The first time I heard anything about Fender applying finish to their guitars was in a lesson with my first guitar teacher. Upon showing him my first Midnight Blue Telecaster, he responded with stories of men in hazmat suits, who might as well have stepped off the set of E.T., bulk-spraying dozens of guitars. Attached to this legend is the idea that treating this many guitars at once with such a thick, oppressive layer of polyurethane finish ends up stifling the voice of the guitar. While this outer M&M shell of doom awes the eyes with its impressive hues, it is also cheating the ears by inhibiting the resonance of the wood. These ideas and images had stuck with me long enough to where I finally decided that it was time to do something about it.
There is plenty to read on blogs and forums about the validity of this theory, but I ended up devising an experiment to truly put it to the test. What if you recorded a guitar with an oppressive poly finish, then stripped said finish and re-recorded sans finish?
Built into this experiment in tone are some hard lessons about the trials and tribulations in removing a hard finish like the ones applied to most Fender guitars. One universal truth is that sandpaper is not going to cut it. There are ideas about chemicals doing the job, but I feel like we need to leave the hazmat men in our memories and Spielberg movies so I haven’t looked further into chemical stripping.
The true answer here is heat. A hard polyurethane finish does a great job up against many things, but intense heat seems to be its weakness. My sword and shield in this clash were a cheap heat gun and sharp, but firm, chisel from the local hardware store.
A second pair of universal truths involve what you want to do with the guitar after you have taken the finish off. If you want to change the color, you will need to get as much of the original finish off as possible. Polyurethane wants nothing to do with any other paint laying on top of it, so leaving any left over is bound to leave you with a disaster of a re-paint job.
Second, don’t go into a process like this expecting to find a gem of a piece of wood underneath. Any piece of wood under an opaque finish is probably totally obscured because it was rejected from being on a nicer instrument. Also you will find that the body underneath is not just one piece of wood, but several smaller pieces that were glued together.
The guitar I chose for this time through the experiment was a Squier Deluxe Hot Rails Stratocaster. At $299, the wood underneath is not likely going to be a piece of art, but the cost makes this a relatively safe instrument to work on. A side benefit of this instrument are the included Hot Rails pickups by Seymour Duncan, which are exciting enough in their own right.
First thing’s first, everything on the body of the guitar needs to come off, considering the extreme heat that needs to be applied to the finish to make it workable enough to remove. Some components like the pickguard and volume/tone knobs would be quickly ruined through this process. You can also imagine what it would do to electronic components like potentiometers and pickups.
A really important variable I wanted to keep intact from before and after was the strings on the guitar. Putting a fresh set of strings on the instrument would surely have significant tonal impact, and muddy the waters when it came to what impact the finish had on the tone. I decided to remove the strings by keeping them attached to the headstock and bridge and simply removing both, which also proved to be a grim photo opportunity. Removing this much tension from the strings could also interfere with the windings of the strings on the tuning machines, so I decided to keep them locked down with a capo throughout the process. I was a bit paranoid about the amount of pressure a traditional capo would put on my ten gauge strings for the few days the guitar was to be disassembled, so I improvised and went with a gentler, makeshift capo.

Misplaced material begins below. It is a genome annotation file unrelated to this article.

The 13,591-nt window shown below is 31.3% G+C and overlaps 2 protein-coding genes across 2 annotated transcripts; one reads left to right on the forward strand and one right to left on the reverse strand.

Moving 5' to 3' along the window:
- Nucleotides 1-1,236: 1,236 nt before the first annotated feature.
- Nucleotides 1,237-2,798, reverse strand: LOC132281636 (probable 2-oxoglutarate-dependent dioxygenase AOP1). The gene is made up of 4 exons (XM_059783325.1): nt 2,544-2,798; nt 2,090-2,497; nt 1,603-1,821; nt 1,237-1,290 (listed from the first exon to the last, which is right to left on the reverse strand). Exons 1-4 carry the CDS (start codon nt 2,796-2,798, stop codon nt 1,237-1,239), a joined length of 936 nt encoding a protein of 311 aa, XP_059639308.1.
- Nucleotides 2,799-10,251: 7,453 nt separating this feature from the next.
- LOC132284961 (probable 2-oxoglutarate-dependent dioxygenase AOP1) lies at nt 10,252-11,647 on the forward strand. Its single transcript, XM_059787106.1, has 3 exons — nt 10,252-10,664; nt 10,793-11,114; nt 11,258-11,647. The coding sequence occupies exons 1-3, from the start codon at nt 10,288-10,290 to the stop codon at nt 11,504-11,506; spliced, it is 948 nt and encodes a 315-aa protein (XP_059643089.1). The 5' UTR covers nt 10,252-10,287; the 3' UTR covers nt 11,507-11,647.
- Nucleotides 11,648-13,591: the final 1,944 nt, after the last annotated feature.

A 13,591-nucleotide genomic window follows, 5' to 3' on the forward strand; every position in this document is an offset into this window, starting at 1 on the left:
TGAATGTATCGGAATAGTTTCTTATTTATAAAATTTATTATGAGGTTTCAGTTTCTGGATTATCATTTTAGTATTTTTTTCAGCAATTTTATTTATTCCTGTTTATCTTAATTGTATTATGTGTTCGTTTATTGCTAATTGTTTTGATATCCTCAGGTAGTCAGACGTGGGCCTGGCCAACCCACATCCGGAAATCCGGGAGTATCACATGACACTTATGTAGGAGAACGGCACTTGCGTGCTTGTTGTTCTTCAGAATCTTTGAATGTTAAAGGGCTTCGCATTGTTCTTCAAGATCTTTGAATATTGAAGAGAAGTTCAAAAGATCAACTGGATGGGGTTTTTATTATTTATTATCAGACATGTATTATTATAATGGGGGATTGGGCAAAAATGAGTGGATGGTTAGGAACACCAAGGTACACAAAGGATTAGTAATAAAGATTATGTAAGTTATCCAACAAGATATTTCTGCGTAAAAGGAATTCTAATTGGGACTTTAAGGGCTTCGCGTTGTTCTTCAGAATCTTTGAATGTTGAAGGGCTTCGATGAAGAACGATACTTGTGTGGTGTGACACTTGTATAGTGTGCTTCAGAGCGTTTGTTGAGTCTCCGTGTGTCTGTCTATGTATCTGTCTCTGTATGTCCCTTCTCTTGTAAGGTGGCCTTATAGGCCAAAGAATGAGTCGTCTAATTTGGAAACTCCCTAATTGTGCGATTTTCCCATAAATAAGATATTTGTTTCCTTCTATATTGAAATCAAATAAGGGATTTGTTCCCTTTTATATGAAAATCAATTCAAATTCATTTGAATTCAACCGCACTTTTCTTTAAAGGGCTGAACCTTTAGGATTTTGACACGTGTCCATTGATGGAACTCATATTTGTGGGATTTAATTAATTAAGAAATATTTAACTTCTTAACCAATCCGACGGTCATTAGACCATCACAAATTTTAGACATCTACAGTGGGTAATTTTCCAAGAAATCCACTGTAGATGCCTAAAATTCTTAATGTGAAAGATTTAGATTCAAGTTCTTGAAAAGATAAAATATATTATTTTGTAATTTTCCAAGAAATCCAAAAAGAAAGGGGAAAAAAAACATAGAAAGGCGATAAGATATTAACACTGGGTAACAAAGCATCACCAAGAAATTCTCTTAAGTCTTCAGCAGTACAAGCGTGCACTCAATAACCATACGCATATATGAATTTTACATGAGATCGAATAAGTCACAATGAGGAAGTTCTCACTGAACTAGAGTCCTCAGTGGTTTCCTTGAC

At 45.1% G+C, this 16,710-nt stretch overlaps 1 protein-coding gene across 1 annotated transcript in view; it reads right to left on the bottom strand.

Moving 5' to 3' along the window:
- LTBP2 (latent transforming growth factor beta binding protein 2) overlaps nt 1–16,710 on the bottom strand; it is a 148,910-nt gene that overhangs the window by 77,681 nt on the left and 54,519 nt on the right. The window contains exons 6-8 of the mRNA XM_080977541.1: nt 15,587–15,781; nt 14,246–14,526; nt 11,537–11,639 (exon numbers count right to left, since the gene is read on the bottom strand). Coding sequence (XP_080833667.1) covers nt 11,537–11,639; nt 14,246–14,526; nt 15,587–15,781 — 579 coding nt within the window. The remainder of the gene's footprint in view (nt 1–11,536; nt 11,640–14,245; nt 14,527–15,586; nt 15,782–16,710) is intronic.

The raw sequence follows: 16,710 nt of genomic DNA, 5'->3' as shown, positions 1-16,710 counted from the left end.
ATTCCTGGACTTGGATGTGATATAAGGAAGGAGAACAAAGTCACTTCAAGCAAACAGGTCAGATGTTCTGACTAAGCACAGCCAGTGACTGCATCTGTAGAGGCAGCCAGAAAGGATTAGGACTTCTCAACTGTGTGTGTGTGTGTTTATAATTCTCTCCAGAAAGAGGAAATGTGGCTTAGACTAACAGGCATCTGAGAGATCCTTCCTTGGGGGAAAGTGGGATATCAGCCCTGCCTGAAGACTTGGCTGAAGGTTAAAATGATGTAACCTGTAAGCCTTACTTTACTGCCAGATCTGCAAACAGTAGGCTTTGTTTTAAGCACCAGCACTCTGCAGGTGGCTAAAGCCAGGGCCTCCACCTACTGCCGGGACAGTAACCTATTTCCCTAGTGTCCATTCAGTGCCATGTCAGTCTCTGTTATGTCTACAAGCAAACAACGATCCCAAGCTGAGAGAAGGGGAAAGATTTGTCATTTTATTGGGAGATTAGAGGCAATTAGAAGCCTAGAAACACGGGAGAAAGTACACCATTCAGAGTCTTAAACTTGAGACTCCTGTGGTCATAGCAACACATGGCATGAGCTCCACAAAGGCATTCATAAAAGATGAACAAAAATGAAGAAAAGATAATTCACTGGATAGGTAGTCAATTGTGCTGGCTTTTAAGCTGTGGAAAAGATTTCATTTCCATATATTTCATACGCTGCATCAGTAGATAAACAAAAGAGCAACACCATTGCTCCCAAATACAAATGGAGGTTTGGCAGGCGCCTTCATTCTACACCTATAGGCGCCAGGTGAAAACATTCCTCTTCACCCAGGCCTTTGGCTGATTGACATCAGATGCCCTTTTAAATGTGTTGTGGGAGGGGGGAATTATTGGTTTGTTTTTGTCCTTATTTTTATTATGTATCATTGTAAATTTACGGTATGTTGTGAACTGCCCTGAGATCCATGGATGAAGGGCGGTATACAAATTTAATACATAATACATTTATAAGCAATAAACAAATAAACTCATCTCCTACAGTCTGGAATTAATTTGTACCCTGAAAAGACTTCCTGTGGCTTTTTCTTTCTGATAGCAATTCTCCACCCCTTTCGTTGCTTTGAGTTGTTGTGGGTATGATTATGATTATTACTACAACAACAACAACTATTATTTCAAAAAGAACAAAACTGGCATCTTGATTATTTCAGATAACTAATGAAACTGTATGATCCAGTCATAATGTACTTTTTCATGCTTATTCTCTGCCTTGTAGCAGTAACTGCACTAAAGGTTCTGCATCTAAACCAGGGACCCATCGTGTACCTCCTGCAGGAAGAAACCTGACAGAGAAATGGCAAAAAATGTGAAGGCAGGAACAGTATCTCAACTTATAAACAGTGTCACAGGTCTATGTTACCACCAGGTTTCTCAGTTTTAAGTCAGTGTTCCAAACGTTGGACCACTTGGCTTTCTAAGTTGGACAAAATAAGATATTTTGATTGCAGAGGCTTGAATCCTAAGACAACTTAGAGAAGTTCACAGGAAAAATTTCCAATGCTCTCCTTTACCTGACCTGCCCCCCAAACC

Stripping the Back
Years ago, in my first attempt at stripping a guitar, I had hoped that the heat would dry the finish up like dirt in the sun, allowing me to flake it off with a fresh putty knife, but this turned out to be a less than efficient process. The result was several hours of me scraping away at the instrument like someone unearthing a dinosaur skeleton. As evidenced by some of the pictures of the back of this instrument I went into round two with the same approach, but quickly learned that there is a better way.
Using a chisel instead of a putty knife gave me a sharp edge which allowed me to slip underneath the top white coat of the instrument, and strip the guitar in large swaths. While holding the chisel nearly parallel to the wood surface, I was able to apply firm but careful pressure to the chisel while heating the area of the guitar directly ahead of it. It also seemed to prove out that the heat applied to the chisel itself helped guide it underneath the top layer of the finish. Using this method I was able to complete this step in about 15-20 minutes and save hours of work.
Left after removing the top layer of the finish was a nearly transparent red lacquer. Vivid to me at this point, was the potential of a partially stripped, weathered look which would resemble something out of Attack on Titan or the “Real Bodies” exhibition. This time around, I decided to stay faithful to the experiment and strip this guitar down to the bone.